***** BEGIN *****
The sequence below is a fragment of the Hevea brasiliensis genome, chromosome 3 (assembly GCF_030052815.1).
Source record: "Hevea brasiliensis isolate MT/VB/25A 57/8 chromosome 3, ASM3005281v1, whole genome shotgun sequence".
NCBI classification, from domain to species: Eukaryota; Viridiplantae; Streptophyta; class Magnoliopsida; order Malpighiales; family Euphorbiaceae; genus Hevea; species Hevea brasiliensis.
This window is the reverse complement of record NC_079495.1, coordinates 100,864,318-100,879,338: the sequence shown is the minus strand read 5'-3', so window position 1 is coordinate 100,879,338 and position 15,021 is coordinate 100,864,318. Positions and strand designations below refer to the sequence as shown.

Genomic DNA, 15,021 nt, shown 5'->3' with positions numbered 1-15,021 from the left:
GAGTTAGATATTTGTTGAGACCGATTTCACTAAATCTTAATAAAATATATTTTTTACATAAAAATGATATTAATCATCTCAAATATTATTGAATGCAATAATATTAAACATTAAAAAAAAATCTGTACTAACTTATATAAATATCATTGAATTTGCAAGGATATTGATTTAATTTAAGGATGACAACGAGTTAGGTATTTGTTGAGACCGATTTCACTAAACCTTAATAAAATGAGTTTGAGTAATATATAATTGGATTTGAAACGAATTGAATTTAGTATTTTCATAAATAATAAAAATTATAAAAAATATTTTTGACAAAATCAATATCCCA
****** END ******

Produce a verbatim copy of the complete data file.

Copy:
The sequence below is a fragment of the Hevea brasiliensis genome, chromosome 3 (assembly GCF_030052815.1).
Source record: "Hevea brasiliensis isolate MT/VB/25A 57/8 chromosome 3, ASM3005281v1, whole genome shotgun sequence".
NCBI classification, from domain to species: Eukaryota; Viridiplantae; Streptophyta; class Magnoliopsida; order Malpighiales; family Euphorbiaceae; genus Hevea; species Hevea brasiliensis.
This window is the reverse complement of record NC_079495.1, coordinates 100,864,318-100,879,338: the sequence shown is the minus strand read 5'-3', so window position 1 is coordinate 100,879,338 and position 15,021 is coordinate 100,864,318. Positions and strand designations below refer to the sequence as shown.

Genomic DNA, 15,021 nt, shown 5'->3' with positions numbered 1-15,021 from the left:
GAGTTAGATATTTGTTGAGACCGATTTCACTAAATCTTAATAAAATATATTTTTTACATAAAAATGATATTAATCATCTCAAATATTATTGAATGCAATAATATTAAACATTAAAAAAAAATCTGTACTAACTTATATAAATATCATTGAATTTGCAAGGATATTGATTTAATTTAAGGATGACAACGAGTTAGGTATTTGTTGAGACCGATTTCACTAAACCTTAATAAAATGAGTTTGAGTAATATATAATTGGATTTGAAACGAATTGAATTTAGTATTTTCATAAATAATAAAAATTATAAAAAATATTTTTGACAAAATCAATATCCCA